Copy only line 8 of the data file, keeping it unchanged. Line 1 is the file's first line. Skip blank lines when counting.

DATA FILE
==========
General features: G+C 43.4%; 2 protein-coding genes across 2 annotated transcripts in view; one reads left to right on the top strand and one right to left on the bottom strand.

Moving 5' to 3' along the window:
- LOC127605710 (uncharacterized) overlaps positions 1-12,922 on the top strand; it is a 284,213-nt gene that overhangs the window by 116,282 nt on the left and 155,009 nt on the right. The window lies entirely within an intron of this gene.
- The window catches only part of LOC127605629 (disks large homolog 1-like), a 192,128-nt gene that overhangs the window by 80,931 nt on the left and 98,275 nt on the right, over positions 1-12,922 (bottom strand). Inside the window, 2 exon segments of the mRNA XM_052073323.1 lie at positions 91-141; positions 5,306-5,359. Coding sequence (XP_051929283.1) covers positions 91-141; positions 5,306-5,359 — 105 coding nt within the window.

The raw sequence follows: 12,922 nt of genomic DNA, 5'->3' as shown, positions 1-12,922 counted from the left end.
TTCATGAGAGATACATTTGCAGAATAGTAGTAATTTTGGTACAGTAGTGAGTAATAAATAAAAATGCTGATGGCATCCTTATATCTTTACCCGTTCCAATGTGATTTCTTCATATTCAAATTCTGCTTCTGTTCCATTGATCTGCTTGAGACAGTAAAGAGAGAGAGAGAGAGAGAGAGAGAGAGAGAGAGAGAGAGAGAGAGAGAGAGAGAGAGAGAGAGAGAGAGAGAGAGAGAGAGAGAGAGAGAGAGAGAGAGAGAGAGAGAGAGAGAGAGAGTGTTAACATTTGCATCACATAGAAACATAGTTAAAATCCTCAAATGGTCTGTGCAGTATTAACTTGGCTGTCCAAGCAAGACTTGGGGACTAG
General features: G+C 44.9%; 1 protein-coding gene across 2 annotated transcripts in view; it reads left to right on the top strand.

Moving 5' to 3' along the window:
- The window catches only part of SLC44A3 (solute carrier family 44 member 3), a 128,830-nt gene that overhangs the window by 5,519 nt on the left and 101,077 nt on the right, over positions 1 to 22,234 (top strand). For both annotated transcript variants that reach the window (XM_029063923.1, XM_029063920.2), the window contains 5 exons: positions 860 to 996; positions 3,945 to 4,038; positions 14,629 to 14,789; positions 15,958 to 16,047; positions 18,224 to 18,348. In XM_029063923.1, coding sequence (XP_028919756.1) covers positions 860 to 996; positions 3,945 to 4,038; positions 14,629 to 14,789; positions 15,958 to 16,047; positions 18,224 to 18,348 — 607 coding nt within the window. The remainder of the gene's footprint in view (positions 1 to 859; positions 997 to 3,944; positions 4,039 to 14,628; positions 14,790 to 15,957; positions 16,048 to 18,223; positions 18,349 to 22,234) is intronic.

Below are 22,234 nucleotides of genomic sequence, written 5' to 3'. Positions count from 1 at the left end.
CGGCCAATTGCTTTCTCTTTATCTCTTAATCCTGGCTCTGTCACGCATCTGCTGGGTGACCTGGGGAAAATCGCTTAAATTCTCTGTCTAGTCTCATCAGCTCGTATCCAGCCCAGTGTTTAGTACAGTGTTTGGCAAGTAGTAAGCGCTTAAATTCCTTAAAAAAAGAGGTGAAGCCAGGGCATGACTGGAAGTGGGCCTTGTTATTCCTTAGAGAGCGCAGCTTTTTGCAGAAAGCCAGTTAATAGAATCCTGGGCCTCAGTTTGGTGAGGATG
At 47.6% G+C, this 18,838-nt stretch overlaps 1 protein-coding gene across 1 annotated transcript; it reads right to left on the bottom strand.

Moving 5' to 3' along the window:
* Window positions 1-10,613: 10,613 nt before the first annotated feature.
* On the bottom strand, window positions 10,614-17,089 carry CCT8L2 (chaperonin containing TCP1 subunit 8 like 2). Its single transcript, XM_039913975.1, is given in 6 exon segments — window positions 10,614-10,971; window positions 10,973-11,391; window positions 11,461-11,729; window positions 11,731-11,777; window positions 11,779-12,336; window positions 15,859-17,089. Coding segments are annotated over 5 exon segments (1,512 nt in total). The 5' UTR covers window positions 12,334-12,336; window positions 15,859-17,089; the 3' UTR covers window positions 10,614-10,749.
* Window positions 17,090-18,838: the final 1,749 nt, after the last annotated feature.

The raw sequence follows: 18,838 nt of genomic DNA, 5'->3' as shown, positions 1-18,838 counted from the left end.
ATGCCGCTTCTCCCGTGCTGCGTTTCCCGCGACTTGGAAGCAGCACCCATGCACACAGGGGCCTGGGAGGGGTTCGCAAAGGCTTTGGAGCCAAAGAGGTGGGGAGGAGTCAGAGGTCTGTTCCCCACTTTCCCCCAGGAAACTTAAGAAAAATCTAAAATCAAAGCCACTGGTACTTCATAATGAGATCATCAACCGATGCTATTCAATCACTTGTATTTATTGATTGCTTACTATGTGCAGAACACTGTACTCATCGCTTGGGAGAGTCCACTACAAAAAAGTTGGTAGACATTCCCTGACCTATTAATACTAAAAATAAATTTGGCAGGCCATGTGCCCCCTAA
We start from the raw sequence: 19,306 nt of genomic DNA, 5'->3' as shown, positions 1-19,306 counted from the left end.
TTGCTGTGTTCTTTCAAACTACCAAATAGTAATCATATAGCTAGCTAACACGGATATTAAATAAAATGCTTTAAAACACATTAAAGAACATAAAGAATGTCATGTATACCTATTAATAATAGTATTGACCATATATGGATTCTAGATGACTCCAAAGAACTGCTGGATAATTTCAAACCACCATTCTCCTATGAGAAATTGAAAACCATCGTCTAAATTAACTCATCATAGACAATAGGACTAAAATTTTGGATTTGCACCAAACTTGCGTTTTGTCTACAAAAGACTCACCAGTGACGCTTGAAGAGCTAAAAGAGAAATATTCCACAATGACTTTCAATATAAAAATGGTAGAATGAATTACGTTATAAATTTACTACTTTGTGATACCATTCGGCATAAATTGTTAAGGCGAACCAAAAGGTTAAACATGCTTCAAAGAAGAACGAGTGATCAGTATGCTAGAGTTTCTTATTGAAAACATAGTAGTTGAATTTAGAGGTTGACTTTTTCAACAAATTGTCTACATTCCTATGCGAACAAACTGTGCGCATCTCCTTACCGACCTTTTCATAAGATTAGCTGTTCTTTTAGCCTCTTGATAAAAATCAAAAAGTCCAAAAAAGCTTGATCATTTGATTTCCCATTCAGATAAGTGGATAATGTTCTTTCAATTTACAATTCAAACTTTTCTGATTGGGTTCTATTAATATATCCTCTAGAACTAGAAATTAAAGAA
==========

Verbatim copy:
Moving 5' to 3' along the window: